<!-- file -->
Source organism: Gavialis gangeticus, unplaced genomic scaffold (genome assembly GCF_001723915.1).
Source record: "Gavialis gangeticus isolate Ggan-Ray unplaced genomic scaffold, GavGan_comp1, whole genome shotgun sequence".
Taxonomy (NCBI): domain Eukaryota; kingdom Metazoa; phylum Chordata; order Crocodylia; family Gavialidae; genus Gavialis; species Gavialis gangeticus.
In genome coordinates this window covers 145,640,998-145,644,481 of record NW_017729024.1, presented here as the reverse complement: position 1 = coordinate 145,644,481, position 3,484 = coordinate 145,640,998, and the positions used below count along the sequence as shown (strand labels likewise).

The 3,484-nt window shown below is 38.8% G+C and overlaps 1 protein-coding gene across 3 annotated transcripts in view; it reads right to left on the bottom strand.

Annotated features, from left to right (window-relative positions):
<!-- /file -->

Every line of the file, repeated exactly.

Source organism: Gavialis gangeticus, unplaced genomic scaffold (genome assembly GCF_001723915.1).
Source record: "Gavialis gangeticus isolate Ggan-Ray unplaced genomic scaffold, GavGan_comp1, whole genome shotgun sequence".
Taxonomy (NCBI): domain Eukaryota; kingdom Metazoa; phylum Chordata; order Crocodylia; family Gavialidae; genus Gavialis; species Gavialis gangeticus.
In genome coordinates this window covers 145,640,998-145,644,481 of record NW_017729024.1, presented here as the reverse complement: position 1 = coordinate 145,644,481, position 3,484 = coordinate 145,640,998, and the positions used below count along the sequence as shown (strand labels likewise).

The 3,484-nt window shown below is 38.8% G+C and overlaps 1 protein-coding gene across 3 annotated transcripts in view; it reads right to left on the bottom strand.

Annotated features, from left to right (window-relative positions):